(DD-761: dp. 2200; l. 376'6"; b. 40'10"; dr. 19'; s. 34.2 k.; cpl. 846; a. 6 5", 10 21" TT.; cl. Allen M. Sumner)
The second Buck (DD-761) was launched 11 March 1943 by Bethlehem Steel Co., San Francisco, Calif., sponsored by Miss Mary Nimitz, daughter of Fleet Admiral Chester W. Nimitz; and commissioned 28 June 1946, Commander H. H. Nielsen in command.
After completion of shakedown in September 1946, Buck operated with the Pacific Fleet along the west coast from Acapulco, Mexico, to Ketchikan, Alaska. Between December 1948 and the summer of 1949 Buck made a cruise to the Far East. Upon her return to San Diego she participated in reserve cruises along the west coast and in Operation Miki off the Hawaiian Islands. Buck departed the United States on 11 January 1950 for her second Western Pacific tour and returned to California 25 April 1950. Shortly thereafter, she entered San Francisco Naval Shipyard for overhaul.
Late in 1950, as a unit of Destroyer Division 71, Buck joined the United Nations Forces in Korea. While there she suffered considerable damage in a collision with John W. Thomason (DD-760). Buck was ordered back to the west coast after temporary repairs at Sasebo, Japan. Between January and March 1951 she underwent repairs at Bremerton, Wash., and then returned to Korean waters arriving 30 April 1951. She operated with United Nations Forces until July when she returned to the west coast. In January 1952 Buck, with Destroyer Division 71, departed for another tour in the Western Pacific. She operated with the shore bombardment forces and with the fast carrier task force until returning to San Diego 11 July 1952. On her sixth Far Eastern tour, between 21 February and 22 September 1953, she operated with TF's 72, 77, 95, 96, and 97 off Korea until the Armistice was declared.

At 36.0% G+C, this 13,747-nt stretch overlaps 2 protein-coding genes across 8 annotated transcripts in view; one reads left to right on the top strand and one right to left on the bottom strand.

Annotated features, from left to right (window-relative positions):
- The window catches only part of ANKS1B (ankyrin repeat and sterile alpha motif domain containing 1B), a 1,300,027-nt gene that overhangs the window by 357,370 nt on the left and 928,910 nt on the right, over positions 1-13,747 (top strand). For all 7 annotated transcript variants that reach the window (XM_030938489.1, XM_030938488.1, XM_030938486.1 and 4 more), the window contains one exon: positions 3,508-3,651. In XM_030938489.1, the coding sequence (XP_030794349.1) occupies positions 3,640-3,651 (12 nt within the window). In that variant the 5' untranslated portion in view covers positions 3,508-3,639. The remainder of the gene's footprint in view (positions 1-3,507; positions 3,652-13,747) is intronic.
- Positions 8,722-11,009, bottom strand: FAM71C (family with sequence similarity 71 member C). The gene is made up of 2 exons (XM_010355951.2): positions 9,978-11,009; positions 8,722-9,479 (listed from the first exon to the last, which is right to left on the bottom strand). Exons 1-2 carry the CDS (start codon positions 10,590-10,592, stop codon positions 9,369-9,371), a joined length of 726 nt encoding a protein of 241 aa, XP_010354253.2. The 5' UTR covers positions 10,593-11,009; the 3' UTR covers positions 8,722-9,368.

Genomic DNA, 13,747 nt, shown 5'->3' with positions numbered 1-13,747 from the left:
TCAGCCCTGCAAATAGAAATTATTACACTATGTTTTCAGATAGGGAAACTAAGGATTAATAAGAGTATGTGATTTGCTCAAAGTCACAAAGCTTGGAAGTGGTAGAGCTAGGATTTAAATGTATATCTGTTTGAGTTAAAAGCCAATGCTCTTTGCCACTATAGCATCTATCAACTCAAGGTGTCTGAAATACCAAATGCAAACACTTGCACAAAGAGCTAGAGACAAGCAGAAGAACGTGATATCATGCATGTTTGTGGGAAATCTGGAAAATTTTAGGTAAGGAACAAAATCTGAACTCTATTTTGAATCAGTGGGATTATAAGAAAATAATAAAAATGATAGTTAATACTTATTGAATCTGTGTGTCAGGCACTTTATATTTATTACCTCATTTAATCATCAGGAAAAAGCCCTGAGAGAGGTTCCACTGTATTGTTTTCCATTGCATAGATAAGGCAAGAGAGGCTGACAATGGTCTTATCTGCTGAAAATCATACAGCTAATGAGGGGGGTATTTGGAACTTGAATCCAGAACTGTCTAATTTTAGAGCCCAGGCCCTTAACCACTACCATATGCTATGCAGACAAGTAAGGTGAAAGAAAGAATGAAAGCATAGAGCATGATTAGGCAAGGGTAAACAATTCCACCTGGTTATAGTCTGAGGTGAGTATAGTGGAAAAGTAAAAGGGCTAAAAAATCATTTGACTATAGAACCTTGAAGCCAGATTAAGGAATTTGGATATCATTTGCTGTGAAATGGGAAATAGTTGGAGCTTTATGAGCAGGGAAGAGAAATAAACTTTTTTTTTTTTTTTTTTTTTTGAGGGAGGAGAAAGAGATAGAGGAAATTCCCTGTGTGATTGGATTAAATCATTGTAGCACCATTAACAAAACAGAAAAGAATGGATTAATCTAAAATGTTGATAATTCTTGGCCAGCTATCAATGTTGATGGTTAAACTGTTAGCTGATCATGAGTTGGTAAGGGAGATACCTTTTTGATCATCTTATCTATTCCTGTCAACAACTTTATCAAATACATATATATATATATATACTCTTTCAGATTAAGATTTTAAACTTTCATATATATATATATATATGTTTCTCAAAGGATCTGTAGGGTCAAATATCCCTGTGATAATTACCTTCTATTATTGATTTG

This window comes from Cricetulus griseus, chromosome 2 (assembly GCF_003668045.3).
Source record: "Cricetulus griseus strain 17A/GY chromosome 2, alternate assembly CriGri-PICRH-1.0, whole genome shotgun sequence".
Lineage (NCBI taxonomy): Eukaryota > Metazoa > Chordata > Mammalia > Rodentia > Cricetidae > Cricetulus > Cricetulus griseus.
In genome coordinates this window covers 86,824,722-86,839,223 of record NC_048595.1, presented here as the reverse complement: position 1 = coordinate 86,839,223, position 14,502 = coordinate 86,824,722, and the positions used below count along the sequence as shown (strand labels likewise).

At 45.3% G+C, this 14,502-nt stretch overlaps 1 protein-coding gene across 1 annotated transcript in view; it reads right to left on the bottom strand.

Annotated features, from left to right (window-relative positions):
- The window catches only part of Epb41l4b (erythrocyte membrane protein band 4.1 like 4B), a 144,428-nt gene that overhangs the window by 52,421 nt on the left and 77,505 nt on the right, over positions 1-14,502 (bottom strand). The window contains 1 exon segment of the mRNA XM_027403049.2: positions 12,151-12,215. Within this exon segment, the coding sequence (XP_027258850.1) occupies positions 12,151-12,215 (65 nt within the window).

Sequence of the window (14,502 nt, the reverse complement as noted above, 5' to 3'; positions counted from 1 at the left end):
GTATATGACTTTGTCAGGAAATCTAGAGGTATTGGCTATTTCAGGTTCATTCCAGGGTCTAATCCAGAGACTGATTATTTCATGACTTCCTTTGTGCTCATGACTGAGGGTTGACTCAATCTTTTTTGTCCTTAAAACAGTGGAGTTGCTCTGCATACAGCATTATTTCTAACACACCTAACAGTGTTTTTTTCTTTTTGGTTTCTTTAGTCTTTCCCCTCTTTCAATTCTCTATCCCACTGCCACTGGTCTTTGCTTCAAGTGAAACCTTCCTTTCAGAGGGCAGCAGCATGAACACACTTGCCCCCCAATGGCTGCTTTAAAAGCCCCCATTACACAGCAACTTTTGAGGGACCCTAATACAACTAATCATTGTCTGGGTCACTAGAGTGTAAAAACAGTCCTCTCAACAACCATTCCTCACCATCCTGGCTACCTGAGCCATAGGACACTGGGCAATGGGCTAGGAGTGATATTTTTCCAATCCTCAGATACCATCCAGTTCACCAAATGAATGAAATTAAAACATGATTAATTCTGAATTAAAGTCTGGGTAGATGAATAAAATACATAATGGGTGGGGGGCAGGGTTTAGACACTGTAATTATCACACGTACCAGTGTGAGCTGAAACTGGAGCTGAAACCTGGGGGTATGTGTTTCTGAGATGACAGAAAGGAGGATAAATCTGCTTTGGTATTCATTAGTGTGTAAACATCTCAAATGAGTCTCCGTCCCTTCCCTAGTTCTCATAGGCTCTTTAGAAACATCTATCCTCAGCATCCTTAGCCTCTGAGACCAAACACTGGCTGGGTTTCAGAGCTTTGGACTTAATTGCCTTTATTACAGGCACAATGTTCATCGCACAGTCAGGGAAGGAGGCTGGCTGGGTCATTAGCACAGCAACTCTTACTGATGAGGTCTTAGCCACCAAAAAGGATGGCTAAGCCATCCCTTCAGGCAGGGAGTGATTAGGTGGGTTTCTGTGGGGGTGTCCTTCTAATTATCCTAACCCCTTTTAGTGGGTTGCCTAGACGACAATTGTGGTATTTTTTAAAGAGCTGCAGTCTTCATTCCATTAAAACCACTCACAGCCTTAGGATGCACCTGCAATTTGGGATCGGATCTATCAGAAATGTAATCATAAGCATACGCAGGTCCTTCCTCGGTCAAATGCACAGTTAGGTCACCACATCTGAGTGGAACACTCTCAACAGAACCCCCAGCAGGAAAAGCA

Since that time Buck has continued operations along the western seaboard and has completed three more Far Eastern cruises.Buck received six battle stars for her Korean service.